Florida Man Gets 30 Years for Hate-Arson at Mosque

A man who posted anti-Muslim rants online before setting fire to a mosque in Fort Pierce, Florida, on the anniversary of the attacks of Sept. 11, 2001, now faces 30 years in prison.

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A man who posted anti-Muslim rants online before setting fire to a mosque in Fort Pierce, Florida, on the anniversary of the attacks of Sept. 11, 2001, now faces 30 years in prison.

Joseph Michael Schreiber, 32, entered a “no contest” plea yesterday in state court after being charged with arson with a hate crime enhancement.

The fire heavily damaged the Islamic Center of Fort Pierce, where Omar Mateen, who carried out a mass shooting at an Orlando nightclub, had worshipped. The damage was so extensive that mosque leaders say they will move to a new location.

The crime came during last year’s presidential campaign, as Muslims across the United States faced a “hostile political climate” and were increasingly targeted by threats.

Surveillance video, which ultimately led to Schreiber’s arrest, showed a man carrying a bottle of liquid and a handful of paper just moments before the fire broke out.

Before the arson, Schreiber, who is Jewish, posted on Facebook that “all Islam is radical” and that all Muslims should be treated as terrorists and criminals.

Prosecutor Steve Gosnell said Schreiber confessed to setting the fire, telling detectives that he believed Muslims “are trying to infiltrate our government” and that “the teaching of Islam should be completely, completely illegal,” The Associated Press reported.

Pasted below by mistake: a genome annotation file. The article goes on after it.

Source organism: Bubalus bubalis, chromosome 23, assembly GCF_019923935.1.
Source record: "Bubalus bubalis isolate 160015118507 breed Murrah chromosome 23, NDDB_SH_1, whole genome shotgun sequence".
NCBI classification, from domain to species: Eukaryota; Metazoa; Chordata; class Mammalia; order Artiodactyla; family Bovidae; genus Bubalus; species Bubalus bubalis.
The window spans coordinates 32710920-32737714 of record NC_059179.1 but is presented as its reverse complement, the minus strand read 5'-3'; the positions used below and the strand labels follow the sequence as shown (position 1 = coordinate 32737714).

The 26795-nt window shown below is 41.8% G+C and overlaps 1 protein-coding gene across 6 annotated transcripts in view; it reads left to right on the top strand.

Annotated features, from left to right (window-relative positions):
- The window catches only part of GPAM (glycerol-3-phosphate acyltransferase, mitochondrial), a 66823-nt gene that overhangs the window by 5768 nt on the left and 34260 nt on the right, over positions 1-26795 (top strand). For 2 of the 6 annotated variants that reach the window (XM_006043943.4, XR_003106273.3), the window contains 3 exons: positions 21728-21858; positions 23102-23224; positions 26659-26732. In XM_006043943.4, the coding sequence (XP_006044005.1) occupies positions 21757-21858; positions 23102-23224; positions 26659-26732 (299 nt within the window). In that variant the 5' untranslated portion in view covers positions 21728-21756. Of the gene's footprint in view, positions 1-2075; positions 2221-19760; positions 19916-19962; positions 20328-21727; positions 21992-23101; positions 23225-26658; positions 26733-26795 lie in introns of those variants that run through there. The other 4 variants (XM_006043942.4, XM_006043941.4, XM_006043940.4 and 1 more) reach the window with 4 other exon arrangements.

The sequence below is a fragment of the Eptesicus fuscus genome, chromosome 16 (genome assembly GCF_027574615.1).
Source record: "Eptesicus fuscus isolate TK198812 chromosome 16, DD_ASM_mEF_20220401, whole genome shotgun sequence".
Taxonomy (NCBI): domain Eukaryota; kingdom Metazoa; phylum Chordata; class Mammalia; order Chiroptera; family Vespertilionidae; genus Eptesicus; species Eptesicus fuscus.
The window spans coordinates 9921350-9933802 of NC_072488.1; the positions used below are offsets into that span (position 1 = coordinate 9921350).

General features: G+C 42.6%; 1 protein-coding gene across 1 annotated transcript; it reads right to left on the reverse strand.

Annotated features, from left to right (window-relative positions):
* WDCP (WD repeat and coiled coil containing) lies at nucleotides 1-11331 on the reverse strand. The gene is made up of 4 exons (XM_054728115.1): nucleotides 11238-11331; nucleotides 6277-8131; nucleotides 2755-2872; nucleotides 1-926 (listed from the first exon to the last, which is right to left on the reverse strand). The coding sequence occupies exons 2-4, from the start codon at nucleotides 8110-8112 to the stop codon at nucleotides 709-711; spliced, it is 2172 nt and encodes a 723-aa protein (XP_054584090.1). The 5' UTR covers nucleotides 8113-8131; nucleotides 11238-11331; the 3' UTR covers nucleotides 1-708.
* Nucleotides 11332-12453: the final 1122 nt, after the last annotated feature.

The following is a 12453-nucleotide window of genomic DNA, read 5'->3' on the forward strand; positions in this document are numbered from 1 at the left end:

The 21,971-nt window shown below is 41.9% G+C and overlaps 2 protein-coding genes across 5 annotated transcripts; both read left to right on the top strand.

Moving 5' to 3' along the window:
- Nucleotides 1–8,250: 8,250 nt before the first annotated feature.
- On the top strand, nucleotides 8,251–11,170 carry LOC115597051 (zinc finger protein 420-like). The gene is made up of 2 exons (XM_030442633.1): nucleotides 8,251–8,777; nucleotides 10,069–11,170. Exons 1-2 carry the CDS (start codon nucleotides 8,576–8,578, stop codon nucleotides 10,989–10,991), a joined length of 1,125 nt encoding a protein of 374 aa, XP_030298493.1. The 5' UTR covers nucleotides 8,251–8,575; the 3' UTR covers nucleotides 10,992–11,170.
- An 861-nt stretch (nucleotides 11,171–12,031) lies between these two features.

In court, Schreiber read a statement claiming the hate did not drive him to start the fire, but rather anxiety. He said he feared another attack like those of 9-11, the Boston Marathon bombing or the Pulse nightclub shooting last June in Orlando.

“My message is this to all the Muslim communities on the face of the Earth — make peace with America and make peace with Israel and stop the killings, stop the attacks,” Schreiber said in court, according to various media accounts.

He then turned to mosque member Mohammad Malik, seated in the courtroom, and apologized.

After the hearing, Malik told reporters that he believes Schreiber was “misled by fear-mongering (and) false information” being spread by Islamophobes. A “bright spot” that resulted from the arson attack, Malik said, is that local Jewish and Islamic communities are now communicating.

“In the Islamic faith and in all faiths, we believe that God is merciful. And just as we want to be forgiven by him, we should also forgive,” Malik told reporters.

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